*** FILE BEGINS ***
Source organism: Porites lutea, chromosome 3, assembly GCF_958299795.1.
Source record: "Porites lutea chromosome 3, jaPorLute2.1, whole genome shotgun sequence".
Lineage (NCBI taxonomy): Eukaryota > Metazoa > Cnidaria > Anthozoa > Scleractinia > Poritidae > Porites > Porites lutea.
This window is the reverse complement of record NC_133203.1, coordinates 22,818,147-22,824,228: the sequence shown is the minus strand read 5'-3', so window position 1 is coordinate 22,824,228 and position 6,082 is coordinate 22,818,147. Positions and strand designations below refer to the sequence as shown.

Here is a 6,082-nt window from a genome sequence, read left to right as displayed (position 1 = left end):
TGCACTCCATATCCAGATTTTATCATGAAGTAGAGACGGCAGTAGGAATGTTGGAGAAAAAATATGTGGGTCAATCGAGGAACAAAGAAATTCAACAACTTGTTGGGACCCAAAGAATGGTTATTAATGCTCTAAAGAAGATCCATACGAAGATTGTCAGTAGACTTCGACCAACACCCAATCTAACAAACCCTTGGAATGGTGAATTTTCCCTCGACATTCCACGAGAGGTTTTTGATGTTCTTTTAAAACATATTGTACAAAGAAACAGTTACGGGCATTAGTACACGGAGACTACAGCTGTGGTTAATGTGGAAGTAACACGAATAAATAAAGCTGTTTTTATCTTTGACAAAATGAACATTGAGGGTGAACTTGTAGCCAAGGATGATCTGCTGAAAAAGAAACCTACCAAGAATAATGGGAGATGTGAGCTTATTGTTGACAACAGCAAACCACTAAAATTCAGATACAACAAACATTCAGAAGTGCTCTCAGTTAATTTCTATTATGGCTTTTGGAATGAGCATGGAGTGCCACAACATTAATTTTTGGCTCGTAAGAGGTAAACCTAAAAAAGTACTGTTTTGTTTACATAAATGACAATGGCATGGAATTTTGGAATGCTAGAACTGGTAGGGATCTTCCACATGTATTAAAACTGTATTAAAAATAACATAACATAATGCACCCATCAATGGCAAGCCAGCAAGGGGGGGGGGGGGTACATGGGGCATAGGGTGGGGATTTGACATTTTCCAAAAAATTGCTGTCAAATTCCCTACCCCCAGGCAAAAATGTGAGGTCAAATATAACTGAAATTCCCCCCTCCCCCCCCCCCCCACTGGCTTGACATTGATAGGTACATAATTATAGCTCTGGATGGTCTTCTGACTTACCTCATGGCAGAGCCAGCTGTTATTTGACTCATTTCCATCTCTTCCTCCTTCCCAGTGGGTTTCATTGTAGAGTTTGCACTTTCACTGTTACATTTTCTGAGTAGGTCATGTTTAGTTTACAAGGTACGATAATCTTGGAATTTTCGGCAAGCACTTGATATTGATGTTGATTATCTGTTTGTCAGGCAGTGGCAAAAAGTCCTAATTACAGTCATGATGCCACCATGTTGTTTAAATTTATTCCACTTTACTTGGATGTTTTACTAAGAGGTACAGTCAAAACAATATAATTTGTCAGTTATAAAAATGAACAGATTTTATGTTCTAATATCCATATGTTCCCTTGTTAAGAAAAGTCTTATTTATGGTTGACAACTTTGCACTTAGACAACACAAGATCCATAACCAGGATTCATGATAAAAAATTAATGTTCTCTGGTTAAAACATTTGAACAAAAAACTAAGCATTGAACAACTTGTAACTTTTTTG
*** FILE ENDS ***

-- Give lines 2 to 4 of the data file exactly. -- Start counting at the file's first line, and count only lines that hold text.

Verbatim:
Source record: "Porites lutea chromosome 3, jaPorLute2.1, whole genome shotgun sequence".
Lineage (NCBI taxonomy): Eukaryota > Metazoa > Cnidaria > Anthozoa > Scleractinia > Poritidae > Porites > Porites lutea.
This window is the reverse complement of record NC_133203.1, coordinates 22,818,147-22,824,228: the sequence shown is the minus strand read 5'-3', so window position 1 is coordinate 22,824,228 and position 6,082 is coordinate 22,818,147. Positions and strand designations below refer to the sequence as shown.